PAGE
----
Kills bugs dead. Redundancy is syntactical overkill. A pin-prick of peace at the end of the tunnel of a nightmare night in a roach motel. Their noise infects the dream. In black kitchens they foul the food, walk on our bodies as we sleep over oceans of pirate flags. Skull and crossbones, they crunch like candy. When we die they will eat us, unless we kill them first. Invest in better mousetraps. Take no prisoners on board ship, to rock the boat, to violate our beds with pestilence. We dream the dream of extirpation. Wipe out a species, with God at our side. Annihilate the insects. Sterilize the filthy vermin.

Although this poem is certainly stylized and uses figurative language, it uses prose sentence structure. The use of prose language makes it a prose poem.

How do you write prose?

When you’re writing prose, stick to standard grammatical rules and structures. Deviate from these rules only when doing so will immerse the reader further into the text or help them understand it better, such as when writing:

  • Dialogue
  • Sales copy

Follow natural speech patterns to help the reader understand your message, which is your goal with these types of writing.

Beyond these guidelines, follow the rules for the specific type of writing you’re doing. For example, if you’re writing a research paper or another kind of academic work, use academic language and format your writing according to the appropriate style guide. Similarly, format personal essays, articles, emails, and any other prose writing you do according to the generally accepted format for that type of writing.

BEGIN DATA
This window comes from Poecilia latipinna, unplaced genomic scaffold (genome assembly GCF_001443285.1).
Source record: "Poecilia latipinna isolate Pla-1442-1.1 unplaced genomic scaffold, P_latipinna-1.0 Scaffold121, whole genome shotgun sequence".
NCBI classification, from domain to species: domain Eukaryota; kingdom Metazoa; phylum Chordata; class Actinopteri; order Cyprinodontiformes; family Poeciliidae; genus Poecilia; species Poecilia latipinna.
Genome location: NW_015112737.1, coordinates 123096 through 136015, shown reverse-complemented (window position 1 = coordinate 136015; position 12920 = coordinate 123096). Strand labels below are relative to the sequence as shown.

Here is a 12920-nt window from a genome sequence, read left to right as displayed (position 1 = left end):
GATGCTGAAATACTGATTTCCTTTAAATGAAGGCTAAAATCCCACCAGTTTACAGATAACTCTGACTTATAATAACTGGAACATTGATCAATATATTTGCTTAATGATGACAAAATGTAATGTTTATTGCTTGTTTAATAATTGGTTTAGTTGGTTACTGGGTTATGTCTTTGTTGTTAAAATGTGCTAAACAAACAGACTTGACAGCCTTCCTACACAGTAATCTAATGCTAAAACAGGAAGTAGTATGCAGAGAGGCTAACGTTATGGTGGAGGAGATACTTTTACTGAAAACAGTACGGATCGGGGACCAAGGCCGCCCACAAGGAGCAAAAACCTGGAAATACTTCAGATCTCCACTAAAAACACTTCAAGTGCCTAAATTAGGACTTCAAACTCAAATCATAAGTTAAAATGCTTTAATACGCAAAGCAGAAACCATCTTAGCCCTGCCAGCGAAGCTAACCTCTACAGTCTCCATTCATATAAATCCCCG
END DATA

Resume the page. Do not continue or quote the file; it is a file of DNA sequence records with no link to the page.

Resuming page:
Although prose may contain literary devices, such devices should not make up the bulk of the text. Rather, incorporate literary devices as a way to enhance the more linear text in your prose writing.

Prose vs. poetry

To understand the differences between prose and poetry, think about the things that make poetry unique:

  • Deliberate line breaks
  • Traditional poetic structures, like a sonnet or a ballad
  • Rhyme scheme
  • Metrical structure
  • Significant use of figurative language and other literary devices
  • Formatting that stands out visually on the page

Keep in mind that not every poem checks all of these boxes. Plenty of poems don’t rhyme, and not every poem fits a set metrical structure; in addition, as you saw in the prose poetry example above, a poem doesn’t necessarily have to contain line breaks or stylized formatting. However, when a piece of writing uses one or more of these elements to primarily communicate a theme or mood, rather than convey information, it’s generally considered a poem.

In contrast, prose:

  • Primarily uses literal, everyday language
  • Contains sentences that continue across lines
  • Is formatted into paragraphs, lines, and lists
  • Generally follows natural speech patterns

Prose examples

  • To learn more, please visit our website.
  • Crocodiles are the largest reptiles in the world. They coexisted with dinosaurs, making them one of the oldest living species today.
  • After we stopped for gasoline, we had a renewed sense of purpose for the road trip.
  • Thank you very much for your inquiry. Due to the volume of emails we receive, we cannot respond to each individually.
  • “Yes, I would love to help you build a shed!” he exclaimed.
  • There are seven continents on Earth.

Prose FAQs

What is prose?

The prose is writing that uses standard grammatical rules and structure. Prose writing is organized into sentences and paragraphs and generally communicates ideas in a linear narrative.

What are the types of prose?

  • Fictional prose
  • Nonfictional prose
  • Heroic prose
  • Prose poetry

What’s the difference between poetry and prose?

While poetry is characterized by having meter, rhyme schemes, stanzas, and other stylistic formatting, prose is characterized by the lack of these.

Your writing, at its best.
Works on all your favorite websites
iPhone and iPad KeyboardAndroid KeyboardChrome BrowserSafari BrowserFirefox BrowserEdge BrowserWindows OSMicrosoft Office
Related Articles